In addition to renewable energy projects, hospitality, healthcare, and construction projects in Duqm may provide potential growth. “There is a lot of investment going into Duqm and what we feel right now is that companies working in Duqm are getting their payments on time. They realise that Duqm is critical to the country’s economic sustainability,” Virani adds.
One of the big hospitality projects under way in Oman is The Mount, a mixed-use luxury destination. UK-headquartered construction consultancy Cundall is working on the scheme. The masterplan stage is already finished, and building activity is due to last up to four years, according to Cundall’s managing director for the Middle East, Richard Stratton.
The Mount sits on an 80ha plot of land with up to 45ha of residences, hotels, and retail units. “It is a totally untouched site, so sustainability is a huge issue, because we do not have sufficient utilities. We do not have sufficient infrastructure, so we are looking at absolutely everything to do with that,” he adds.
Cundall’s regional base of operations is in the UAE and the company has yet to officially set up in the sultanate due to the lack of available work. “We have a formal association in Oman with a company there,” Stratton says.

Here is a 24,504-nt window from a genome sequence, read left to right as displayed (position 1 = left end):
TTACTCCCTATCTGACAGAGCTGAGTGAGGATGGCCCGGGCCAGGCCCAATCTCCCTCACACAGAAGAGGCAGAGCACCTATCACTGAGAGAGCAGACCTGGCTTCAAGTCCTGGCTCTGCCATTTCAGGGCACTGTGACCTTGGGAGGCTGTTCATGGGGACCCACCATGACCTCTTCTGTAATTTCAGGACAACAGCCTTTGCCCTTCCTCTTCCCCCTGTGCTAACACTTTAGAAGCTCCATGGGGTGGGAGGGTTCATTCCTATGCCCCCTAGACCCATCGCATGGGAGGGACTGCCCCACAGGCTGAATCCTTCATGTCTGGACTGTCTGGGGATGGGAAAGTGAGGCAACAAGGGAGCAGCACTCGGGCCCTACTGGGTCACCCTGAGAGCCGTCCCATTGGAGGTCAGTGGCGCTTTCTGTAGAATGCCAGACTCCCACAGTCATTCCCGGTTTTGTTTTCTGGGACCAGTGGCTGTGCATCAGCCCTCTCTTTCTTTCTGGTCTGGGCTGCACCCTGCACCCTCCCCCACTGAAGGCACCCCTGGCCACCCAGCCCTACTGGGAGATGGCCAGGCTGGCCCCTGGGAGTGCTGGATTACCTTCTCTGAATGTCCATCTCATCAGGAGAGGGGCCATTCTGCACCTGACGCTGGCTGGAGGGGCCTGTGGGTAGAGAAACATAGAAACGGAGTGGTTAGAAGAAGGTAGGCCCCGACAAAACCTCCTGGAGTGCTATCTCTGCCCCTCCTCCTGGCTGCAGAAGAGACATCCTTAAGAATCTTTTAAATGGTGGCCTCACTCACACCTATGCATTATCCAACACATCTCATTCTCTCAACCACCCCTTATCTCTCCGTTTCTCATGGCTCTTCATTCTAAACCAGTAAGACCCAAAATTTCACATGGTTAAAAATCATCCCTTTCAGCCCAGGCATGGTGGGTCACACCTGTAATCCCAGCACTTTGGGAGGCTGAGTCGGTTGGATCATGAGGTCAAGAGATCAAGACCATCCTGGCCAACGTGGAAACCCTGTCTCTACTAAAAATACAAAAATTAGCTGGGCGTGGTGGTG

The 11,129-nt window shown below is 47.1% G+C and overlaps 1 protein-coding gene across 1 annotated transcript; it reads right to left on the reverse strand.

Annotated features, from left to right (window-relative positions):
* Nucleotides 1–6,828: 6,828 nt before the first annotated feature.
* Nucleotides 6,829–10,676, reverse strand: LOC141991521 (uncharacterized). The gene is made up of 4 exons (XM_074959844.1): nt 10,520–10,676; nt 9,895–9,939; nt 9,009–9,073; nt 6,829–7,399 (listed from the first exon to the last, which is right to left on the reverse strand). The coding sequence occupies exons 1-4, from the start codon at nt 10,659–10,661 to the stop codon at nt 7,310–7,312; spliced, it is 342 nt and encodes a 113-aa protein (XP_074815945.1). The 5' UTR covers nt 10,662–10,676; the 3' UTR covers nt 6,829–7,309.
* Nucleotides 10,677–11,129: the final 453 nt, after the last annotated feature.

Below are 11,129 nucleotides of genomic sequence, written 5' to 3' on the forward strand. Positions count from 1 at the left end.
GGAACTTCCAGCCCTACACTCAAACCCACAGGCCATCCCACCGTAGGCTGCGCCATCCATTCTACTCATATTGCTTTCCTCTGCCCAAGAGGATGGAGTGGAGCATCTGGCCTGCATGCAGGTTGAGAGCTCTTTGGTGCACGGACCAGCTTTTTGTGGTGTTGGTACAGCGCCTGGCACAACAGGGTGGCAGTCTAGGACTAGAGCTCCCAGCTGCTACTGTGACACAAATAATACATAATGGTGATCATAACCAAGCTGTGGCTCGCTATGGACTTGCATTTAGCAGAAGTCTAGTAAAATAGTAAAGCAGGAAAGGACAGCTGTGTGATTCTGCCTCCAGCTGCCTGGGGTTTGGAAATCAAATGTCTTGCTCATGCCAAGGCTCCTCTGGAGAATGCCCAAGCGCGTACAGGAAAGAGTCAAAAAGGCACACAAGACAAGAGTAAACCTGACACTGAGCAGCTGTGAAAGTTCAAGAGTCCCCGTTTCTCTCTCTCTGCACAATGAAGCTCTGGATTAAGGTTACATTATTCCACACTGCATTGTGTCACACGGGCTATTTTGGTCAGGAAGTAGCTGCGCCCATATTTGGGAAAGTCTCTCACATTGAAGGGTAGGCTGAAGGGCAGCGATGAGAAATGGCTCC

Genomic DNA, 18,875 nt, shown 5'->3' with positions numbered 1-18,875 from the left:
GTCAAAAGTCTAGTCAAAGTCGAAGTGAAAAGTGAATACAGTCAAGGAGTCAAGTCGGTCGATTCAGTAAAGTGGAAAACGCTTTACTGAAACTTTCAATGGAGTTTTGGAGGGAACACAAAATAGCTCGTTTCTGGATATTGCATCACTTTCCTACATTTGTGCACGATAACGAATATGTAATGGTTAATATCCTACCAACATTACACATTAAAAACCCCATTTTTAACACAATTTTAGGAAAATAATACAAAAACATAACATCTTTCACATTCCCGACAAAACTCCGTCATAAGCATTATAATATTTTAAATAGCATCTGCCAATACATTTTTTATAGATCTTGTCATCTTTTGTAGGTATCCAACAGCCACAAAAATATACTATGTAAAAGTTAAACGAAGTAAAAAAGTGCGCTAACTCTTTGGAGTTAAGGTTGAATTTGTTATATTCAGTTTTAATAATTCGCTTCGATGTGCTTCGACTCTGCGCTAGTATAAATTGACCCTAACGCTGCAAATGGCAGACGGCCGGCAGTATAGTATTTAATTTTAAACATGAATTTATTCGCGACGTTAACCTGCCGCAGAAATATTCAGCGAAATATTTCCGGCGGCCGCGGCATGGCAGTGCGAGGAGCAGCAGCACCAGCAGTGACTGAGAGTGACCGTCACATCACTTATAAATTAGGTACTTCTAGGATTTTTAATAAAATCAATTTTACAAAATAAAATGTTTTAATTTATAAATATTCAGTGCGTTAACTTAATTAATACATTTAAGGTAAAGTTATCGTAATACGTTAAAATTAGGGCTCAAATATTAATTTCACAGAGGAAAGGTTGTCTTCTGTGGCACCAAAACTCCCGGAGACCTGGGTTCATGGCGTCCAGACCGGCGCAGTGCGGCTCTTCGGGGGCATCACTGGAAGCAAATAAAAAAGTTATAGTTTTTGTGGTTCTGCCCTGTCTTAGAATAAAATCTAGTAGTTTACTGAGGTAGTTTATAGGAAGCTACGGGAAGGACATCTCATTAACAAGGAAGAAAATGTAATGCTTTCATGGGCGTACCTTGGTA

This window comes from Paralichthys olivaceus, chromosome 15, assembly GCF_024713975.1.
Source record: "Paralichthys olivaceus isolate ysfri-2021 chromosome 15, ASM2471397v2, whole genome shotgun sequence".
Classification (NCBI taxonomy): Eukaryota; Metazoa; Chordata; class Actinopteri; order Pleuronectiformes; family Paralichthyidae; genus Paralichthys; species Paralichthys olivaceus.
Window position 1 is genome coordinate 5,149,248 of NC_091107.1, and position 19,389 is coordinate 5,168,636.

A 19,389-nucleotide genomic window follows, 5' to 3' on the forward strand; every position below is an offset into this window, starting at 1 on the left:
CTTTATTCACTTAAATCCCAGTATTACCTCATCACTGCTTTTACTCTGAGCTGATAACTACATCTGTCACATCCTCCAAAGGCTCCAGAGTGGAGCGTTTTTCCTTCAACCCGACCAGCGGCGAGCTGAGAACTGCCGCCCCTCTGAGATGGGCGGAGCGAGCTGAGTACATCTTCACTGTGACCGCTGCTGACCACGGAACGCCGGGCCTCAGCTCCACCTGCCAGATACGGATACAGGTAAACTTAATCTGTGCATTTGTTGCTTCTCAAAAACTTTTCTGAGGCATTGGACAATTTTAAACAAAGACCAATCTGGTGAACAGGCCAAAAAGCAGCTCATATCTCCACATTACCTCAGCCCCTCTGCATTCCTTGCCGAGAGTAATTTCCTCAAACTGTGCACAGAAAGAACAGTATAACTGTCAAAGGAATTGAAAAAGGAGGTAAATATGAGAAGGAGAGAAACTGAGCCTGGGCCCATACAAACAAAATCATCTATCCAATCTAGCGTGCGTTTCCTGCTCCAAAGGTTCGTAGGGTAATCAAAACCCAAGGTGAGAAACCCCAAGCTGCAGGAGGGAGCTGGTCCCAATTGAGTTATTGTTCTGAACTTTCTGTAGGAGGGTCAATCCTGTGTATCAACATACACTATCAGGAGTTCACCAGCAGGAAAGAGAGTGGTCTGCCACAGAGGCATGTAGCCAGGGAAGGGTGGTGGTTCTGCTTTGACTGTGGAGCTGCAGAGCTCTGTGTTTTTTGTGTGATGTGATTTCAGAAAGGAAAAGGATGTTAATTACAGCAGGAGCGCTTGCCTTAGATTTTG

“Oman is a bit of a slow burner as a market, so there has never been enough volume of work to make the step to formally set up. We have a formal partnership with an Omani-owned company and that partnership works very well for us.
“We respect the Omanisation arrangements and strive to set up a model of working with our Omani partner where the majority of fees stay in Oman.”
T2o Engineers, which has an office in Oman, also says that business has been good despite industry-wide liquidity problems. The company picked up Sustainability Initiative of the Year honours at the Construction Week Oman Awards 2018, and the consultancy’s managing partner, Stephen Vickers, says the business has grown in the months since: “T2o Engineers enjoyed the last 12 months and what 2018 brought.
“We have consolidated our processes and practices, become sharper in our design delivery, and also broken through the 50 employee mark.”
It is clear that growth is still possible in the sultanate. The country is focused on developing its aviation sector to move the economy away from oil and grow the tourism industry. Palanisamy from ProTenders says “the scale of the projects to build and open the new airports seems unprecedented in Oman”, and this will provide significant opportunities for contractors.
In additon, with the rise of renewable energy, healthcare, and infrastructure projects, it is likely that there is enough upcoming work in the pipeline to ensure most Omani companies can weather the storm of 2019 and remain hopeful about what lies ahead.